Chapters 1–6: Summary and Analysis

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Last Updated on June 19, 2020, by eNotes Editorial. Word Count: 3095

Chapter 1 Summary

It is night at the Rachel and Leah Re-education (Red) Center in the heartland of the Republic of Gilead. The Center, housed in a former high school, is where young white women are prepared for their role as replenishers of the population, Handmaids. On her army cot...

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Chapter 1 Summary

It is night at the Rachel and Leah Re-education (Red) Center in the heartland of the Republic of Gilead. The Center, housed in a former high school, is where young white women are prepared for their role as replenishers of the population, Handmaids. On her army cot in the dormitory, once the school gym, Offred muses about what the room must have been like before Gilead.

She thinks about the basketball games played here, and how it must have looked decorated for school dances: the excitement, the fashionable clothing, the music. Now it’s such a sad place, and so silent, since talking is forbidden.

As she often does, Offred remembers her past life, how as a teenager she yearned for the future with all its possibilities. Ruefully, she reminds herself that this Red Center, with its armed guards and barbed wire, is her future.

All she can yearn for now is an exchange of glances with the other inmates, even a few words with the armed Angels who stand outside the fence with their backs firmly turned away from the exercise yard. But any Angel (Gilead’s Gestapo) who looked at her or spoke to her would be severely punished, as would she.

Instead, she thinks about the ways she and the other Handmaids secretly communicate by furtive touch or silently mouthing words, which the others lip-read. The one thing they want to communicate is their real names, no longer allowed to them. On her cot, Offred recites these names to herself.

Chapter 1 Analysis

In this brief chapter, Atwood establishes the sense of fear and repression in the new Republic of Gilead by emphasizing the differences between life in this society and life in earlier times. This causes the reader to wonder how this situation came about.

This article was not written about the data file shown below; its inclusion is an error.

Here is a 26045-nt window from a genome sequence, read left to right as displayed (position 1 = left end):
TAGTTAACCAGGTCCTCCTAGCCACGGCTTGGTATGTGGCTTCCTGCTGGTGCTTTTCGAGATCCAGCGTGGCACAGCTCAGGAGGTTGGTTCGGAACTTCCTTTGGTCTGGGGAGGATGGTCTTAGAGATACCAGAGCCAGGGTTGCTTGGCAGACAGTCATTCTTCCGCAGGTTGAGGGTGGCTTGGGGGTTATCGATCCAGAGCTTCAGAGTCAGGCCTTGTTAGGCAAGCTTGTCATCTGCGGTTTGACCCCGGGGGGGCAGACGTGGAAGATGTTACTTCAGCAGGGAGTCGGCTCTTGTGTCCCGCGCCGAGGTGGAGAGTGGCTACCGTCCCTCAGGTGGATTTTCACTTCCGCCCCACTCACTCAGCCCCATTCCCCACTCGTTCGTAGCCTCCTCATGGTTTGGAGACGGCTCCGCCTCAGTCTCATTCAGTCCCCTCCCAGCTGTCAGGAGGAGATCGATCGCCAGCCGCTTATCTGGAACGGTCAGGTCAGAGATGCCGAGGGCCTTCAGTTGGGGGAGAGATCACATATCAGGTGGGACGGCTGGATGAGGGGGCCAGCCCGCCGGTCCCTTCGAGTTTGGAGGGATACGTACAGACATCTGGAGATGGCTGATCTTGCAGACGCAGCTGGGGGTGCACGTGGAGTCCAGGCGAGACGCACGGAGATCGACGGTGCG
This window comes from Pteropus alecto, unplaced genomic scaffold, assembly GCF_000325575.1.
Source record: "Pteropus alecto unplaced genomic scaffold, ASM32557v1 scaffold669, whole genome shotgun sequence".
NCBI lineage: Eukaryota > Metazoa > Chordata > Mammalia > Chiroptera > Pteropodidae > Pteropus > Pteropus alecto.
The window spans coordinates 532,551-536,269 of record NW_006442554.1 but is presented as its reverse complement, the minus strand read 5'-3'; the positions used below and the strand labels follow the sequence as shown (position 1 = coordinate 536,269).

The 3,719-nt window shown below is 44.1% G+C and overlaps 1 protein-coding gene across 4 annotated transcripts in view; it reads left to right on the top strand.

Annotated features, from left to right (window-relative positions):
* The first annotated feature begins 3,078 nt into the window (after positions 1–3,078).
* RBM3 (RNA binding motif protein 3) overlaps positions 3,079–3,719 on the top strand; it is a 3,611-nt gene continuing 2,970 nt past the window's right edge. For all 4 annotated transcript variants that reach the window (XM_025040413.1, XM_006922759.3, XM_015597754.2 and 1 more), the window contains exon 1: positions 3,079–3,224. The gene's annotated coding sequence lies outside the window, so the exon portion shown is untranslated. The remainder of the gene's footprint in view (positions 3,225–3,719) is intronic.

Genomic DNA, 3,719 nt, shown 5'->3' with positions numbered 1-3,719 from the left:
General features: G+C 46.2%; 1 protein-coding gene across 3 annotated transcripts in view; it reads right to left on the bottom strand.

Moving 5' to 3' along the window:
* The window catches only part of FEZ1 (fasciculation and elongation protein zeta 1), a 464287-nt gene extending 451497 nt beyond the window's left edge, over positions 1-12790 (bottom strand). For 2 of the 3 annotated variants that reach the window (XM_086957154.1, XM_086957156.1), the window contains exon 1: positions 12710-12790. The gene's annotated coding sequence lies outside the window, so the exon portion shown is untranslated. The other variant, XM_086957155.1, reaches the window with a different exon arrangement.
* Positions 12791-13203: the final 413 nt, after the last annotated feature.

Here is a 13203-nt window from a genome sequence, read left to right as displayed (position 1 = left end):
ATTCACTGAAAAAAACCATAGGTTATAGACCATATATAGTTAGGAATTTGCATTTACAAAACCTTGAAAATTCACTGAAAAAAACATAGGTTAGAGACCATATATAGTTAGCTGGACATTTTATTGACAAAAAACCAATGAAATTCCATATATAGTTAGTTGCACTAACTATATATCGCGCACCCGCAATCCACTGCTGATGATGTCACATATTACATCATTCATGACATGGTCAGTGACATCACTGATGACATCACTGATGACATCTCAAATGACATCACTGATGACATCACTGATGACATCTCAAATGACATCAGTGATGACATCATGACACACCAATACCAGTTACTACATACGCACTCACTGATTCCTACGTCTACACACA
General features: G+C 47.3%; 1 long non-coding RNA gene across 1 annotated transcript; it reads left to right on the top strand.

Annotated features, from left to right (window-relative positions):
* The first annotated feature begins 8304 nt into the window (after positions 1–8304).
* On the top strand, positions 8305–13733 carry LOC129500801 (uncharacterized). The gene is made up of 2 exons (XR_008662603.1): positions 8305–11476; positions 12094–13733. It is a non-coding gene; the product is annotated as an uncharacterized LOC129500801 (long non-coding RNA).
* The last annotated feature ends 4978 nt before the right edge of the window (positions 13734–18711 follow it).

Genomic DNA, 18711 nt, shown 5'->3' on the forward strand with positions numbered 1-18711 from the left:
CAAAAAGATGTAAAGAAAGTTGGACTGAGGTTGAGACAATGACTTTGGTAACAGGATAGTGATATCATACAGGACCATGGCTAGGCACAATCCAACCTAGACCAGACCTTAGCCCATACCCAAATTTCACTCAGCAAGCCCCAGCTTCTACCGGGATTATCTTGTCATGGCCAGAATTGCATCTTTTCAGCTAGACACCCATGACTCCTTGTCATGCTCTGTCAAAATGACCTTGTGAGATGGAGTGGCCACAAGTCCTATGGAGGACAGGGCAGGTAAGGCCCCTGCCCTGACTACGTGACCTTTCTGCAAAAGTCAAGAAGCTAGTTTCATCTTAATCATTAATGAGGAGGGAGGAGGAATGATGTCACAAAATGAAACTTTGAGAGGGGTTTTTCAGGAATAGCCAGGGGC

The Red Center is like a reform school or prison, but with differences: in what prison are the guards called Aunts and prisoners stripped of their names?

This raises the question: why must these women’s names be changed? What is going on here?

Chapter 2 Summary

Offred, recently arrived at her new posting, describes her room. Later it is indicated that this is her third posting to a Commander, and apparently each posting lasts somewhere between three and six months.

At this point, there is no clear indication as to how many postings a Handmaid has before it is concluded that she is infertile and ceases to be a Handmaid, but it is implied that when that happens she will be declared an Unwoman and exiled to one of Gilead’s Colonies to clean up toxic waste and die.

In her room, Offred notes that there is nothing from which a rope can be hung; apparently Gilead authorities want to prevent any chance of a Handmaid’s suicide. She also notes that there is no glass in front of the watercolor of blue irises, her window glass is shatterproof, and the windows can only be opened enough to let in air, but without room for escape. Although there are a few homey touches—the watercolor and a hooked rug on the floor—the room is just another prison cell, but better than a dormitory. At least she has privacy.

Here, as at the Red Center, time is measured for her by bells. When the bell rings, she dons her Handmaid uniform. It is an ankle-length red gown and a white, winged headdress that allows her only to see straight ahead and prevents others from seeing her. With these she wears red gloves and low-heeled red shoes. She thinks that this costume makes her look like a fairytale figure.

As she goes downstairs to the kitchen, she remarks that her door is unlocked and, in fact, won’t close properly. In the kitchen, Rita is kneading dough, wearing the Martha uniform—a long green gown and white apron. Rita merely nods to Offred and hands her three shopping tokens for eggs, cheese, and meat.

In the kitchen, Offred must suffer Rita’s surliness. Rita disapproves of Handmaids on moral grounds because they act as a sort of prostitute for the country. The Handmaids, however, have no other choice; if they refuse to be handmaids, they would be sent to certain death in the Colonies. Offred longs to help Rita knead the bread, but she knows Rita would be too afraid of the consequences to allow it.